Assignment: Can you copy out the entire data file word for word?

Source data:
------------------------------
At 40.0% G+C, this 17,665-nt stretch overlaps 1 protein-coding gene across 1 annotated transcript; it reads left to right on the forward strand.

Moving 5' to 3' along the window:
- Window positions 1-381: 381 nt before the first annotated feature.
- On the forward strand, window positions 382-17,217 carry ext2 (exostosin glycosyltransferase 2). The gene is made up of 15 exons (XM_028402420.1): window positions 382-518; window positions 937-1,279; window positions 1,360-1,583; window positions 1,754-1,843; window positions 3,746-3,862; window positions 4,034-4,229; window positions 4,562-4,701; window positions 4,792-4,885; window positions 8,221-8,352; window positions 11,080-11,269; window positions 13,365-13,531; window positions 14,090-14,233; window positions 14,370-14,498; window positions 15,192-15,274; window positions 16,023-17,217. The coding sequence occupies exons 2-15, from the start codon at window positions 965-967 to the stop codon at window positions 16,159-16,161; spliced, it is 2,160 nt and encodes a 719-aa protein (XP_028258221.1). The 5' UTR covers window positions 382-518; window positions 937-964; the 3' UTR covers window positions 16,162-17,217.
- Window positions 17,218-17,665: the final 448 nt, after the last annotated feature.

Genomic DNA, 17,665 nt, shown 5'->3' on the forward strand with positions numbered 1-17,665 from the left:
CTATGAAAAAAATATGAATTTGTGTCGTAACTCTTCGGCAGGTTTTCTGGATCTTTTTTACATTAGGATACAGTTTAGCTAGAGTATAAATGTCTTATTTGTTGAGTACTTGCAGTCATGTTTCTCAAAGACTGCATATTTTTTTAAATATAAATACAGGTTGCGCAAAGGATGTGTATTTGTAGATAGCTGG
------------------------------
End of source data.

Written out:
At 40.0% G+C, this 17,665-nt stretch overlaps 1 protein-coding gene across 1 annotated transcript; it reads left to right on the forward strand.

Moving 5' to 3' along the window:
- Window positions 1-381: 381 nt before the first annotated feature.
- On the forward strand, window positions 382-17,217 carry ext2 (exostosin glycosyltransferase 2). The gene is made up of 15 exons (XM_028402420.1): window positions 382-518; window positions 937-1,279; window positions 1,360-1,583; window positions 1,754-1,843; window positions 3,746-3,862; window positions 4,034-4,229; window positions 4,562-4,701; window positions 4,792-4,885; window positions 8,221-8,352; window positions 11,080-11,269; window positions 13,365-13,531; window positions 14,090-14,233; window positions 14,370-14,498; window positions 15,192-15,274; window positions 16,023-17,217. The coding sequence occupies exons 2-15, from the start codon at window positions 965-967 to the stop codon at window positions 16,159-16,161; spliced, it is 2,160 nt and encodes a 719-aa protein (XP_028258221.1). The 5' UTR covers window positions 382-518; window positions 937-964; the 3' UTR covers window positions 16,162-17,217.
- Window positions 17,218-17,665: the final 448 nt, after the last annotated feature.

Genomic DNA, 17,665 nt, shown 5'->3' on the forward strand with positions numbered 1-17,665 from the left:
CTATGAAAAAAATATGAATTTGTGTCGTAACTCTTCGGCAGGTTTTCTGGATCTTTTTTACATTAGGATACAGTTTAGCTAGAGTATAAATGTCTTATTTGTTGAGTACTTGCAGTCATGTTTCTCAAAGACTGCATATTTTTTTAAATATAAATACAGGTTGCGCAAAGGATGTGTATTTGTAGATAGCTGG